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Pacific Canada  + Industrial  | 
A B.C. Supreme Court judge has scrapped a purported handwritten real estate contract

Judge Scraps Hand-Written Property Sale Contract

A B.C. Supreme Court judge has scrapped a purported handwritten real estate contract that would have seen a strata commercial property sold for much less than the seller’s $550,000 asking price.

Abdul Sabour Mohammad Latif and Haris Azimuddin had claimed that the document was proof that defendant Chandu Nair had agreed to sell his Surrey, B.C., auto body shop to them for $450,000. Nair had argued that he never agreed to sell the property and signed what he believed was a receipt for a $10,000 deposit on top of a previous $15,000 deposit.

Nair told the court that the document originally only had information about the deposits and no reference to the $450,000 price to which allegedly agreed. Justice Janet Winteringham found the plaintiffs’ testimony to “lack credibility and reliability,” according to her decision posted on the B.C. courts’ website.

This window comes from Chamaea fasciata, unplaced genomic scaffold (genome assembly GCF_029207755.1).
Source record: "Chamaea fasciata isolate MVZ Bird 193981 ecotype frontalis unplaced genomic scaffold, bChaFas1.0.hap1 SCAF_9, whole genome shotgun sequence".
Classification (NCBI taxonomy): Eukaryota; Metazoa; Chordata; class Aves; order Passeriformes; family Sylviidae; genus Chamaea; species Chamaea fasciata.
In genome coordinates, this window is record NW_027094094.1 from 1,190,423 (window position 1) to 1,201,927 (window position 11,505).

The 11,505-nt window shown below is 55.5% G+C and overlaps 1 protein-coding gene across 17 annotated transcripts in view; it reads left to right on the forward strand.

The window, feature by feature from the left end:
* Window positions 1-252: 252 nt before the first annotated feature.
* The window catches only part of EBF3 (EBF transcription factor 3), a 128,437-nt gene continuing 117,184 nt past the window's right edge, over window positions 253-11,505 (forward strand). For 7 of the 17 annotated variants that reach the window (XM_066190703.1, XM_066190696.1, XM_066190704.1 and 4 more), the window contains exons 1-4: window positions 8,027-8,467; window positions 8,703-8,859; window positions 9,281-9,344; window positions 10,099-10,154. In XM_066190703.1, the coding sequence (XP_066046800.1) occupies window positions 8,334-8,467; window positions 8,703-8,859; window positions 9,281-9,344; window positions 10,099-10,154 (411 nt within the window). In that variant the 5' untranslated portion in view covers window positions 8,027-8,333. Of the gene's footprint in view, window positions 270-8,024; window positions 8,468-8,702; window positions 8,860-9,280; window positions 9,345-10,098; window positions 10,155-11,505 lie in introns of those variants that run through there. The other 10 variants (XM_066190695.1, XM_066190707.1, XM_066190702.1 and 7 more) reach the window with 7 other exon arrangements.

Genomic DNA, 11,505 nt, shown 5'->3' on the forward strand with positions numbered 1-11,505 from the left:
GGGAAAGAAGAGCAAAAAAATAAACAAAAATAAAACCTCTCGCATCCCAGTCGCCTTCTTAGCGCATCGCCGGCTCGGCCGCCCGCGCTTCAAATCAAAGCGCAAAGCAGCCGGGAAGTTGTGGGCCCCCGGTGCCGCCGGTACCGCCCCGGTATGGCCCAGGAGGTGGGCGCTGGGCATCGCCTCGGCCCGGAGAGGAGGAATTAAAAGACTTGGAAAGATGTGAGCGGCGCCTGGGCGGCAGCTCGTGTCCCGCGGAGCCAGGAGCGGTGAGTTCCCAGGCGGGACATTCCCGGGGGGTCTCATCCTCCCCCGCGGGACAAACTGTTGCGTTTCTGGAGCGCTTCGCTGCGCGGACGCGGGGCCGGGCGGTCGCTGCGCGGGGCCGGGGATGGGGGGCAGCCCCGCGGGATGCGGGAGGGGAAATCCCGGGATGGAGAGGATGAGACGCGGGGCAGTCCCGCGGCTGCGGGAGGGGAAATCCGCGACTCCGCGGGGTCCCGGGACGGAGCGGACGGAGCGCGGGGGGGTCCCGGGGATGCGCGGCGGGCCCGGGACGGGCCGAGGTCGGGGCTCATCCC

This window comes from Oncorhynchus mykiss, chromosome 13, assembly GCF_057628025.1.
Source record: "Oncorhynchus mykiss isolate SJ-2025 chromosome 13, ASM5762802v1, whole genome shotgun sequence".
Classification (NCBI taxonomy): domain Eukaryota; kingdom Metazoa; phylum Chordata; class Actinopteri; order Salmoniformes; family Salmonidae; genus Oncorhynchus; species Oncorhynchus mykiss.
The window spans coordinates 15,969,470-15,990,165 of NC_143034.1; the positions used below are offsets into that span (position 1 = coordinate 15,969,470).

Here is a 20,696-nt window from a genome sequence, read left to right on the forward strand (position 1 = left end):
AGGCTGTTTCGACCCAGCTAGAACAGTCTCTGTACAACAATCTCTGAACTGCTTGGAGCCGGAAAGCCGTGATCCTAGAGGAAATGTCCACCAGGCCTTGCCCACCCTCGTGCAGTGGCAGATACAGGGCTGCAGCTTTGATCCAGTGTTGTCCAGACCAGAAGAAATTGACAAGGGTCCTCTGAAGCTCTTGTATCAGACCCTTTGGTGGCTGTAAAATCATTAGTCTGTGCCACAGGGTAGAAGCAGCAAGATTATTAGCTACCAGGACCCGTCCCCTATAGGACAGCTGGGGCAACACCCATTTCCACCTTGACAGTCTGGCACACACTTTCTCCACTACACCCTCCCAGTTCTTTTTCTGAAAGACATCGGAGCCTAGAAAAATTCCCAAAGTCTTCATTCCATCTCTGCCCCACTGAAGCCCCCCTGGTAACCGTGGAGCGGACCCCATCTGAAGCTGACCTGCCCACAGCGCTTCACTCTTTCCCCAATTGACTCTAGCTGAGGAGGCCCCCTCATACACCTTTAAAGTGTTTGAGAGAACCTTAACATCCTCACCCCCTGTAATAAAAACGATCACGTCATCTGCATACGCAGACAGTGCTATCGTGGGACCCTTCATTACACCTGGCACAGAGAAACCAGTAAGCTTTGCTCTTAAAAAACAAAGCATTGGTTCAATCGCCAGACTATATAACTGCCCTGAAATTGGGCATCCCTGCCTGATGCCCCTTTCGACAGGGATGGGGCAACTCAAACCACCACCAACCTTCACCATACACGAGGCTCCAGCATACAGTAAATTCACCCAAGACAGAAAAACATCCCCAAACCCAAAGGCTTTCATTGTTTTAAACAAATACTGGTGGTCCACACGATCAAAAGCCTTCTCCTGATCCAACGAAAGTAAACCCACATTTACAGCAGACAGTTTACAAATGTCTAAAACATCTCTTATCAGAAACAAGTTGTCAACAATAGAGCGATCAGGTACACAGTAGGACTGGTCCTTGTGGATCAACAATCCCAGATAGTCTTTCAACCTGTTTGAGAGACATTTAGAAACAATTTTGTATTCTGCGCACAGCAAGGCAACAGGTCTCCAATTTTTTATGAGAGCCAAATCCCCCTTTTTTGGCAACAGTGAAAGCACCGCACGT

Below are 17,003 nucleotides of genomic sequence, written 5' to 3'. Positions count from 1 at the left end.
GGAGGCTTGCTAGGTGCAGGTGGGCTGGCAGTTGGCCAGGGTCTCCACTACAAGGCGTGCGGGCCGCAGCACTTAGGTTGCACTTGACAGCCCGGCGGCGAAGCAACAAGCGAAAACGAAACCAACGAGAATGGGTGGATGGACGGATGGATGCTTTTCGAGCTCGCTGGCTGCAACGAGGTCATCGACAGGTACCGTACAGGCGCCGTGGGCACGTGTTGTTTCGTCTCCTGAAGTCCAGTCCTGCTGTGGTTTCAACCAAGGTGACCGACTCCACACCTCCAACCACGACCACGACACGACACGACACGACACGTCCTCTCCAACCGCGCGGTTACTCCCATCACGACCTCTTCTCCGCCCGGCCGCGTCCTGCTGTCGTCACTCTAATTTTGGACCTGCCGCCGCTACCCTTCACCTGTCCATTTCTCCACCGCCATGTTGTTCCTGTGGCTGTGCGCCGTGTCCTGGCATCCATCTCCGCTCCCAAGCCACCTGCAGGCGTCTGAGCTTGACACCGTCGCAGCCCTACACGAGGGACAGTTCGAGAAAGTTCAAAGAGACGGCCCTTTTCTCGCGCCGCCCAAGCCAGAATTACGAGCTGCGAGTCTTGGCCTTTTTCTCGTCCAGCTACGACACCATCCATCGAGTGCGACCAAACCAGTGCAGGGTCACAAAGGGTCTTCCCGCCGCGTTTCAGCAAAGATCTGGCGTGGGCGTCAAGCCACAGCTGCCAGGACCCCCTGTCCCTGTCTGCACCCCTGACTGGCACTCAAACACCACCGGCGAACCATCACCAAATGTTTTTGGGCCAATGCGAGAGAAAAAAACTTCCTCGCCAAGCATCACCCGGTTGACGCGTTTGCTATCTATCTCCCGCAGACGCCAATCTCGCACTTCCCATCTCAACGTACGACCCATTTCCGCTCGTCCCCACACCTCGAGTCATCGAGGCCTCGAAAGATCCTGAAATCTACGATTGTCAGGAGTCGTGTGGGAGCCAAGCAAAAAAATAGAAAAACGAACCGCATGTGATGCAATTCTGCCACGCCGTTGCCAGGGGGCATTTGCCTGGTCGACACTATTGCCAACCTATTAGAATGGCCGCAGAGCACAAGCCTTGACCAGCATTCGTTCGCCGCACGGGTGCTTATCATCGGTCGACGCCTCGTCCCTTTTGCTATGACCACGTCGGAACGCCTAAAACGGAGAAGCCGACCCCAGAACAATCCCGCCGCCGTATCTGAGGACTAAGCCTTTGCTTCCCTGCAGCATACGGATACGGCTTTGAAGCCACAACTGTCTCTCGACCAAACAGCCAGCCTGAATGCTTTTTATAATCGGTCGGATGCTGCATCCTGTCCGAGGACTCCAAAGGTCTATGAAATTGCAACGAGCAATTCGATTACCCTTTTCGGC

Winteringham agreed with Nair’s contention that he did not sign a contract.

The 1,202-square-foot property is located in Surrey’s Newton area.


Inside The Story

B.C., Courts Website

About Monte Stewart

Monte Stewart serves as Content Director - Canada for Connect Commercial Real Estate. Based in Vancouver, British Columbia, Monte provides daily news coverage of major Canadian commercial real estate markets, including Vancouver, Toronto, Montreal and Calgary. He has written about the real estate sector for various media outlets and Avison Young since the early 2000s. In addition, he has covered sports, general news and business for several leading wire services and publications, including The Canadian Press, The Associated Press, The Calgary Herald, The Globe and Mail, Research Money, The Daily Oil Bulletin, Natural Gas World and The Toronto Star. Monte is active in his community as a youth basketball coach and raises funds for such charitable causes as Movember.

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